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Tyree Guyton/ Nancy Thayer  10/1/04

From: Linda Zapczynski
Category: Exhibitions
Date: 02 October 2004


Tyree Guyton Singing For Our Countries Exhibition of New Works Batista Gallery Ferndale, Michigan   Tyree Guyton is growing. His new series of work follows his first trip to Australia last spring, yielding a plethora of work influenced by the aboriginal community.

His familiar dots, which Guyton had interpreted as international cultures, have evolved into patterns, reflecting the aboriginal art around him. Black lines integrate the colorful large dots, symbolizing pathways, another aboriginal influence. The series is structurally strong, colorfully intense, and completed in passion.

"Yellow Dress C" departs into representation, a mixed media composition of a yellow dress flanked by the signature dots. A universal humanness is evoked, a tie to all cultures.

Guyton's watercolors on paper are just as strong as his house paint on wood. The bright opaqueness echo Guyton's passion and forthrightness into culture and ties between peoples.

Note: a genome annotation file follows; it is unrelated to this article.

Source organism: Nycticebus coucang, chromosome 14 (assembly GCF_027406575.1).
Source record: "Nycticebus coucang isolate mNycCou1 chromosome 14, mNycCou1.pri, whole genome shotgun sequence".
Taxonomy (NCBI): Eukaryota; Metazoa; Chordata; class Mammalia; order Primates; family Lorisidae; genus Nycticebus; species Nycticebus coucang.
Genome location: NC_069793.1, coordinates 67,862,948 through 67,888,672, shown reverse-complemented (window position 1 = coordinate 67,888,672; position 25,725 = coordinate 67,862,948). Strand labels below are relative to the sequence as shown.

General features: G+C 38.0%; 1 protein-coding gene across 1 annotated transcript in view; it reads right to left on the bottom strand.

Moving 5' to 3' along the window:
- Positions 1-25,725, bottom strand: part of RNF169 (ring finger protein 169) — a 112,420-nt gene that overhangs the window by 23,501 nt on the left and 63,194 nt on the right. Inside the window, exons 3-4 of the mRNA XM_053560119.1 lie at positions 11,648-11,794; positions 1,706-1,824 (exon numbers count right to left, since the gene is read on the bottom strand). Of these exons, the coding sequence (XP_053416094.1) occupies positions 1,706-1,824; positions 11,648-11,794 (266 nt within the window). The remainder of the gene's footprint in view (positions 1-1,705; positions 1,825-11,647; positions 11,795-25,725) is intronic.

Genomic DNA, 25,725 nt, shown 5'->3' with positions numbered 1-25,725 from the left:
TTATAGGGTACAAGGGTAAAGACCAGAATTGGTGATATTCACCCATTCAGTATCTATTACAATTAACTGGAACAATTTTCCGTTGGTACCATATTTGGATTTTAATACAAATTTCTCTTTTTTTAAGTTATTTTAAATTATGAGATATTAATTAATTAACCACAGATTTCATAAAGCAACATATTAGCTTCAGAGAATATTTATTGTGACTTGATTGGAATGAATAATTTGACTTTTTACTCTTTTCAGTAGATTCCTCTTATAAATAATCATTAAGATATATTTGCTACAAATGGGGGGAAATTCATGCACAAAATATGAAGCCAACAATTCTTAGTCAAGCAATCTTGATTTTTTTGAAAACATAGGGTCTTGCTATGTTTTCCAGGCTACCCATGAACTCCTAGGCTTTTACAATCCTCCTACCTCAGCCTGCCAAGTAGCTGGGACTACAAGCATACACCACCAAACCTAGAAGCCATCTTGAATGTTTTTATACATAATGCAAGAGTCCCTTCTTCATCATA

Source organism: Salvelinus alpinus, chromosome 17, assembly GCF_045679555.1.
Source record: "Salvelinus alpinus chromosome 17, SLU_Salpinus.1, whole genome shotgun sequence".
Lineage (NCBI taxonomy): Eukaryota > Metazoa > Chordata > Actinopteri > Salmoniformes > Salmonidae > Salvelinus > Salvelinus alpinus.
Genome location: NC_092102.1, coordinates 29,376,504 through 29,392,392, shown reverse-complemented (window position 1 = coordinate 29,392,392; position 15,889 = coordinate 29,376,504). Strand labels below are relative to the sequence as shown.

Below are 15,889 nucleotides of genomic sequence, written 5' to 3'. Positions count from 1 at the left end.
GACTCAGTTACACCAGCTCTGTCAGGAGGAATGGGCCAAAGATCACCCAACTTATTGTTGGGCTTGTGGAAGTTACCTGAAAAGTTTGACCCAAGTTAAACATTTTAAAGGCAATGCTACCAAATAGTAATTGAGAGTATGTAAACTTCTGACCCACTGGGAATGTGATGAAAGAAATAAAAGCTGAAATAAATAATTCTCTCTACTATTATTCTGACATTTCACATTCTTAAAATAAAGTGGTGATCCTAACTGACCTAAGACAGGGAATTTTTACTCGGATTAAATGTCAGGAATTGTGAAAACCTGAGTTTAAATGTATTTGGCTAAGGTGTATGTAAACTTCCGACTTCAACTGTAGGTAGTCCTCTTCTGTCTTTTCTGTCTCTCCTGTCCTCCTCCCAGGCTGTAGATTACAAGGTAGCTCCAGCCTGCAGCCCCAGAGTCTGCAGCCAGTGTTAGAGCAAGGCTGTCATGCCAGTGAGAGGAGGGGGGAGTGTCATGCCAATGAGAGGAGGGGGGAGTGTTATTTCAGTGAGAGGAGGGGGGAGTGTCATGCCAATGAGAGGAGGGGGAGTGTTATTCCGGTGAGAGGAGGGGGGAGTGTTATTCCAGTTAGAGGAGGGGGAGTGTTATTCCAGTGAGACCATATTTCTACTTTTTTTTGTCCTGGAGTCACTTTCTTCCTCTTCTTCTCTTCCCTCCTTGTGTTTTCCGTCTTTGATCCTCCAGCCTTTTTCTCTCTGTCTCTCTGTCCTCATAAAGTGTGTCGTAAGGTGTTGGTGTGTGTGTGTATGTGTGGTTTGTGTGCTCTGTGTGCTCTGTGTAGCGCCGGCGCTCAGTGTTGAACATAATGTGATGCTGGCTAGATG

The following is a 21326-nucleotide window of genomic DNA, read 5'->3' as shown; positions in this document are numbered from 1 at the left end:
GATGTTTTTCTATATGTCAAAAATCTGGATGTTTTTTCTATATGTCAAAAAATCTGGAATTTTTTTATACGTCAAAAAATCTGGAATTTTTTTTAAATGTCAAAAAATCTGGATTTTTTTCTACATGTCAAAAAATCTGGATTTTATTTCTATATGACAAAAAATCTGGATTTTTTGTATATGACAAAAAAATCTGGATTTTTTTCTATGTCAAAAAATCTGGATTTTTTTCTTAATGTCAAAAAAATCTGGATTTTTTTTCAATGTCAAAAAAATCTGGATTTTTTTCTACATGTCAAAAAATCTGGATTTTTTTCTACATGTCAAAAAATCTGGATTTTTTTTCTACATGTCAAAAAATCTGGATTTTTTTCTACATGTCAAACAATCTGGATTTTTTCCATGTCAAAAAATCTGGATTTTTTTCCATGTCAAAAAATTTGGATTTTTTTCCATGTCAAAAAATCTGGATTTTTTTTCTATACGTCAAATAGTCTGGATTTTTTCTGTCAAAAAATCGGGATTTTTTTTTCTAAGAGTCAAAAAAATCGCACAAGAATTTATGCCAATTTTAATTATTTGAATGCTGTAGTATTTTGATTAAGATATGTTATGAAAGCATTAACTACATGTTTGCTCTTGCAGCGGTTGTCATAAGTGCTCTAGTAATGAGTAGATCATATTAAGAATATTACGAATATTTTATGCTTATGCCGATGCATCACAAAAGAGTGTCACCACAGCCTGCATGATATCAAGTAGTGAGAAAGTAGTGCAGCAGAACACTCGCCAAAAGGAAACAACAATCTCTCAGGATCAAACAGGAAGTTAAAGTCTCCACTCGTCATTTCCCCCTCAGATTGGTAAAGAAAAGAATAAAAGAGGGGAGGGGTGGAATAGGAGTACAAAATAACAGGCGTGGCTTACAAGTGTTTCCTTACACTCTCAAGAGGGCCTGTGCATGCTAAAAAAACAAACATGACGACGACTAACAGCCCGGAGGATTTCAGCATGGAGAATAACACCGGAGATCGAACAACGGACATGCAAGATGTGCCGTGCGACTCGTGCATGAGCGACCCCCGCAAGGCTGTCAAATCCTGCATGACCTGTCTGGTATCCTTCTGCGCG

In "Series 4 Untitled D", Guyton includes smaller multicolored circles within curved lines, a borrowing from symbolic gathering places in Aboriginal art. In Guyton's work, perhaps the smaller, variously colored circles represent the children of various cultures? He is, after all, working with Detroit area children to create a project of decorated shoes with individual notes enclosed, to be displayed in Sydney next month.

As of now, Guyton is in Australia, installing "Singing For That Country", a child of his Heidelberg Project in Detroit.         Nancy Thayer   Nancy Thayer's work has thinned in impasto, but not in illustrious change. Her work at the Batista is combined with her trademark dripping acrylic, to a glowing, smoother landscape abstract.

"Morning's View" is a dark, impasto acrylic, flowing paint frozen on the edges, reminescent of Thayer's signature style. Depth and love of paint are reflected in her thick rendering, made more mysterious by the dark color flowing through the painting.

Another take on mixed media is "East of Eden", a tryptych in acrylic on wood, flanked on both sides by oxidized metal. The dark paint is complemented by integrated red, yellows and bright green. The combination of wood and metal supports is balanced in both simplicity of the metal and the complicated abstract.

The smooth brushstrokes and glowing sky is a visual peace in "Nightscape 1". Complementing "Morning's View", the difference in style is a huge evolvement. The whites overwhelm, to a heavenliness. Golds are carried through, as in all of Thayer's presented work.

Reds are deftly mixed in the golds of the rest of the pieces in the show, creating compositions of mesmerizing blocks.    

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